This technique is mostly utilised to generate the statistical model of co-relational variables.

When it comes to exploratory data analysis, it is closely related to data mining as it’s an inductive approach. Instead of generating hypotheses and presumptions, the data is further explored through analysis. This permits us to understand the depths of the phenomenon. By doing so, you can find a general direction to discover underlying patterns and anomalies. 

Data Visualization

If only the analysts try to find useful insights in the data, the process will hold less value. Therefore, in the data visualisation stage, the optimisation of data visualisation techniques becomes important as powerful graphics enable the users to interpret the analysis results effectively.

This is essential; otherwise, the business users won’t be able to understand the analysis results and that would defeat the whole purpose. This way, they can not only obtain value from the data analysis but also provide constructive feedback. The results procured from data visualisation techniques allow the users to seek answers to queries that have not been formulated yet.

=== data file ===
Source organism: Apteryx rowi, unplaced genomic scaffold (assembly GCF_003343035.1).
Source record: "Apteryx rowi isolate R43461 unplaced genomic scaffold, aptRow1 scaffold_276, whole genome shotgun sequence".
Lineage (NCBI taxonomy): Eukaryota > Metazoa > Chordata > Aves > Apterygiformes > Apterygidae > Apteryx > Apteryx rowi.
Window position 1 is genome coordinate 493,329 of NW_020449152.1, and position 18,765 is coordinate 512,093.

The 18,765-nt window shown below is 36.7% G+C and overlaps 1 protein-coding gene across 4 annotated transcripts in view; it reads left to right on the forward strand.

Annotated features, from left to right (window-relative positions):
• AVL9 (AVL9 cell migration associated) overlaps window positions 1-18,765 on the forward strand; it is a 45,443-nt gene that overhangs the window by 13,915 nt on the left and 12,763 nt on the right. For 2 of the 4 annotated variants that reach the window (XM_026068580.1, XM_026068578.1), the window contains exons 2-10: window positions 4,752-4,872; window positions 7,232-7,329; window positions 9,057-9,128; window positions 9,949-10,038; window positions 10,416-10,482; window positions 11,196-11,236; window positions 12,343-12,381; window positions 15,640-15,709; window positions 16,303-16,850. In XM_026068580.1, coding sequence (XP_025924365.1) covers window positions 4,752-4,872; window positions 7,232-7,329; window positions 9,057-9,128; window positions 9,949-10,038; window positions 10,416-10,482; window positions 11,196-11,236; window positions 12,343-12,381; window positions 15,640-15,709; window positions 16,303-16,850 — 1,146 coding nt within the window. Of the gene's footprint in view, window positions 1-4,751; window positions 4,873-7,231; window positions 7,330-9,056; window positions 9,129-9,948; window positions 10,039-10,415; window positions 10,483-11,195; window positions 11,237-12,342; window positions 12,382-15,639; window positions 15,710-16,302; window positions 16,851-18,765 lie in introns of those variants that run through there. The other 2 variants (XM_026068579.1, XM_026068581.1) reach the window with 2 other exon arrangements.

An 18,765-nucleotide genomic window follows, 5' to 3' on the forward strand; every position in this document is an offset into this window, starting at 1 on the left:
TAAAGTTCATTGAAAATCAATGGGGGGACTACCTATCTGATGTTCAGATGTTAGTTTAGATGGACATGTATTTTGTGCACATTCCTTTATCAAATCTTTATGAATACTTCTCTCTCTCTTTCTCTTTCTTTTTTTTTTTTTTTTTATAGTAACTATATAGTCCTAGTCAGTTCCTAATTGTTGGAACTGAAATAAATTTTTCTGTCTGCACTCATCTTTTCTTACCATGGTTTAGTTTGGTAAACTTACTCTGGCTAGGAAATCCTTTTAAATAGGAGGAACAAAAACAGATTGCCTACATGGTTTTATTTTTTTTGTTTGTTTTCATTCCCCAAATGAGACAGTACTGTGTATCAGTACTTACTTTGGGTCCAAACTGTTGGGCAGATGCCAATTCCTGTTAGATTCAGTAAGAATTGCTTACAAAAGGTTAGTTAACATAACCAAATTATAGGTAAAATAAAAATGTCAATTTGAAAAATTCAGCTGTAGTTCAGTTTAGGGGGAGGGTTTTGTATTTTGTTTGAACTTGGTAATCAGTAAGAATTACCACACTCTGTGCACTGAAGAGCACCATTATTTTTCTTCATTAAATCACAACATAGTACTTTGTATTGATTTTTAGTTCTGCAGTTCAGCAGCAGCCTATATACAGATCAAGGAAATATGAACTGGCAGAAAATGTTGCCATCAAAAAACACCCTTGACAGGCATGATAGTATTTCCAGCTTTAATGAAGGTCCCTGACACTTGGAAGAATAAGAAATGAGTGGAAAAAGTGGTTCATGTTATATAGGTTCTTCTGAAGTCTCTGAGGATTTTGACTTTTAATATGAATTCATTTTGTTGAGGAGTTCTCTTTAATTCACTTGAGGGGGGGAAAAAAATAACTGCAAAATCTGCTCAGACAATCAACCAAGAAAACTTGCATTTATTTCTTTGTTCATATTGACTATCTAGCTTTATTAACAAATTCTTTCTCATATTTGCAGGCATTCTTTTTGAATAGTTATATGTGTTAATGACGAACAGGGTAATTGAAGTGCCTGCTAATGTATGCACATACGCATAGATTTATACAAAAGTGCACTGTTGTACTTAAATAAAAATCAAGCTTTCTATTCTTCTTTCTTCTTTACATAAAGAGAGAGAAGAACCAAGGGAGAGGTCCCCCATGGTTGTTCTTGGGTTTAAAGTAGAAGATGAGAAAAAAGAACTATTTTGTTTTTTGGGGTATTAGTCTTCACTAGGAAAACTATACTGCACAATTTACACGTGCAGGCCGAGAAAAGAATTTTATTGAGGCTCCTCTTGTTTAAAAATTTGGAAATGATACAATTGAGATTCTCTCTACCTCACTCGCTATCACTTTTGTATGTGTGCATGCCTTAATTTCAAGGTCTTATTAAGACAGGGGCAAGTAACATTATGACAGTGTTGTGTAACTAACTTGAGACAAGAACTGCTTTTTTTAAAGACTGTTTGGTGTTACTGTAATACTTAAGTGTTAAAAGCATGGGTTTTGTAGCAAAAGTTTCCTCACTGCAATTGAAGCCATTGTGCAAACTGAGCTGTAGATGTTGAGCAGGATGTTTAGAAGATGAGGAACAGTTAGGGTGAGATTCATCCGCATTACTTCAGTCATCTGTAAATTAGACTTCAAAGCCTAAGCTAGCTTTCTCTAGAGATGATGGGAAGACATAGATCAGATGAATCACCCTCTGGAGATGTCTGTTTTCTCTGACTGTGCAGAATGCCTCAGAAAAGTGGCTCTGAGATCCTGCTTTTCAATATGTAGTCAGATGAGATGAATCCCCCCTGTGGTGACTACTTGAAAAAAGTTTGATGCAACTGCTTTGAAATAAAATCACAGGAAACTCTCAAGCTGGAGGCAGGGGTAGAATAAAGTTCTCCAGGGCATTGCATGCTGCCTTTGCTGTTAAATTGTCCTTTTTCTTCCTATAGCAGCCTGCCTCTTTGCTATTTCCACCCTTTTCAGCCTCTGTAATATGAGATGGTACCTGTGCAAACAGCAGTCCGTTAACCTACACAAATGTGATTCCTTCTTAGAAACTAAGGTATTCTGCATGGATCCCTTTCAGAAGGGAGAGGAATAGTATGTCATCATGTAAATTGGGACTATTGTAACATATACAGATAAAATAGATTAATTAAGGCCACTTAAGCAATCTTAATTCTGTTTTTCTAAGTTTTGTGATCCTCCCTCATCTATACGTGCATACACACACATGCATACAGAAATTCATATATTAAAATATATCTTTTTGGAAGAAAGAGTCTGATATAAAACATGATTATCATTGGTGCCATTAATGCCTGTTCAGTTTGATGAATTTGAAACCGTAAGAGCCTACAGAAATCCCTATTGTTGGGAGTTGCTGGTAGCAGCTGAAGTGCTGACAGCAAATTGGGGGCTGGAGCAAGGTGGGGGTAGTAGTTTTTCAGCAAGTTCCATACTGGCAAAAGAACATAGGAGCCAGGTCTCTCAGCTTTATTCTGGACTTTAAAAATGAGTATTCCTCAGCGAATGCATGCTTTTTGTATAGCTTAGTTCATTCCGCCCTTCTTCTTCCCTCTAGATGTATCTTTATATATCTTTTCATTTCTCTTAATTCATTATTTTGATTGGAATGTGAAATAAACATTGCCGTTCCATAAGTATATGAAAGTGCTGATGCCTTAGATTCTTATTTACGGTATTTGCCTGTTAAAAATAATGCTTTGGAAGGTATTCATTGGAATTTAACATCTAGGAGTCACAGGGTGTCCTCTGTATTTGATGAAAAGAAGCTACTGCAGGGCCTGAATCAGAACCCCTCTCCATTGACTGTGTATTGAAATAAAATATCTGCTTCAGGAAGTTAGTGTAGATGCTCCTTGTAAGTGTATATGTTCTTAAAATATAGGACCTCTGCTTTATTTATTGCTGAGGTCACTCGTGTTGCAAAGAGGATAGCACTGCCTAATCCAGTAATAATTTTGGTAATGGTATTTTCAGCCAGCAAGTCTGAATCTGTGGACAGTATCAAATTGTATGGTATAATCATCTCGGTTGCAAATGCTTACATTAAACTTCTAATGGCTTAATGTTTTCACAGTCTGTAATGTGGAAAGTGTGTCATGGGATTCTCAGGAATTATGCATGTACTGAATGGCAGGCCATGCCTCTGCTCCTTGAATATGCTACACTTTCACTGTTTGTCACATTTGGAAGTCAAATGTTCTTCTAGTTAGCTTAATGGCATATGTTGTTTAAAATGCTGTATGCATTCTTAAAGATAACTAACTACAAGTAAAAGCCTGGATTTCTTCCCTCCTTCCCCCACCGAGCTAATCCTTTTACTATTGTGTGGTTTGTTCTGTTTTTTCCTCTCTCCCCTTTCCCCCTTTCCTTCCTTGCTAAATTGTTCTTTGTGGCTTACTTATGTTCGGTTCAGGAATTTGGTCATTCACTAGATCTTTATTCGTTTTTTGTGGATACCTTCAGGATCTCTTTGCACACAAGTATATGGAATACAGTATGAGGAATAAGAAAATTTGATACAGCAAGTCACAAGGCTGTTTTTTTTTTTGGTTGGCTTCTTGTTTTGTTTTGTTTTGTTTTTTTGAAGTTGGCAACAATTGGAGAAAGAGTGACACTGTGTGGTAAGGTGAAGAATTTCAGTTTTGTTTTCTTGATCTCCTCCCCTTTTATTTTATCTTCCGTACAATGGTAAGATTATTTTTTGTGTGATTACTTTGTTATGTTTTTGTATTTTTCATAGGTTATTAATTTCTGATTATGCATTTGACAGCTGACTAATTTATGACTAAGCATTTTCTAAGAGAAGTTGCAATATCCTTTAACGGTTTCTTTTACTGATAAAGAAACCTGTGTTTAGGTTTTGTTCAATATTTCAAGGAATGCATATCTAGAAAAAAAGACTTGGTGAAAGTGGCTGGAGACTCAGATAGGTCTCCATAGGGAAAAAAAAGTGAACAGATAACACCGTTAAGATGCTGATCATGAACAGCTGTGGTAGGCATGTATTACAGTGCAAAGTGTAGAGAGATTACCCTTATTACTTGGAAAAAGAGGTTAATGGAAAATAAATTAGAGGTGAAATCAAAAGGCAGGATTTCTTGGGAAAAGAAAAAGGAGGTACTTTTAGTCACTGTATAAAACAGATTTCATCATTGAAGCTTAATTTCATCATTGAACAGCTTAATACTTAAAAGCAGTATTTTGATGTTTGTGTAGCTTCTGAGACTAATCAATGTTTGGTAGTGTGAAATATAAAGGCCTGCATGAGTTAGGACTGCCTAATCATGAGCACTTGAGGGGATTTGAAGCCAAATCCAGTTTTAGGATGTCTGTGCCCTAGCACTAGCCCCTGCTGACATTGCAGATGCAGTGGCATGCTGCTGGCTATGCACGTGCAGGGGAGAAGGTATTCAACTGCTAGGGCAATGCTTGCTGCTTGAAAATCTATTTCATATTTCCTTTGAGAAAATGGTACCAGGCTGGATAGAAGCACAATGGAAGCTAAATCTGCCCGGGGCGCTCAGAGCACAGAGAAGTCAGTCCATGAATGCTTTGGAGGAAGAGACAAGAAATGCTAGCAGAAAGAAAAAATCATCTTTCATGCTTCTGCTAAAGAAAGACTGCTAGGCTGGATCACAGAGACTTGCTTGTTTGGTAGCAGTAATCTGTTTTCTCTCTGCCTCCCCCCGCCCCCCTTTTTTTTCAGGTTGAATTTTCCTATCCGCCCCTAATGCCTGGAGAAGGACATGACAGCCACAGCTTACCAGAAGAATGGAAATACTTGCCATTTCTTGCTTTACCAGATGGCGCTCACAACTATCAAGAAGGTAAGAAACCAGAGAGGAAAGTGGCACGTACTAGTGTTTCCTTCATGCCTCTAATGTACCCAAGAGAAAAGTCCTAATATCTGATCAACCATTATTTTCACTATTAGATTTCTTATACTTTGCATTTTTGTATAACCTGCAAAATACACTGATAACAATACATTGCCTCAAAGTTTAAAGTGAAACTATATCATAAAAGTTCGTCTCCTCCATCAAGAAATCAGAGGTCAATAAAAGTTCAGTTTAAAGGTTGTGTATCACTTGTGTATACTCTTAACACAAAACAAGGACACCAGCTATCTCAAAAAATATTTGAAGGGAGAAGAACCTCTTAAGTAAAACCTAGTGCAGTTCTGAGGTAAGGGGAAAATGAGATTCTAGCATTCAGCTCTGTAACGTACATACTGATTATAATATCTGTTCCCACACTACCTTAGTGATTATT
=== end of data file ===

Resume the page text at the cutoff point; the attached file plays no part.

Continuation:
The interesting thing here is that the analysed results can be interpreted in different ways. However, it is absolutely critical that a suitable visualisation technique is applied so that the business domain is kept in context.

Moreover, simple statistical tools must be utilised as it becomes comparatively difficult for users to understand the aggregated results when they’re generated. Hence, the idea is to keep it simple and understandable. Keep in mind the business users before you go on to select your technique to draw results.

Utilisation of Analysis Results

Before you hand-out the results to the business users, you must keep in check whether or not the analysed results can be utilised for other opportunities. The results provided will enable business users to formulate business decisions using dashboards.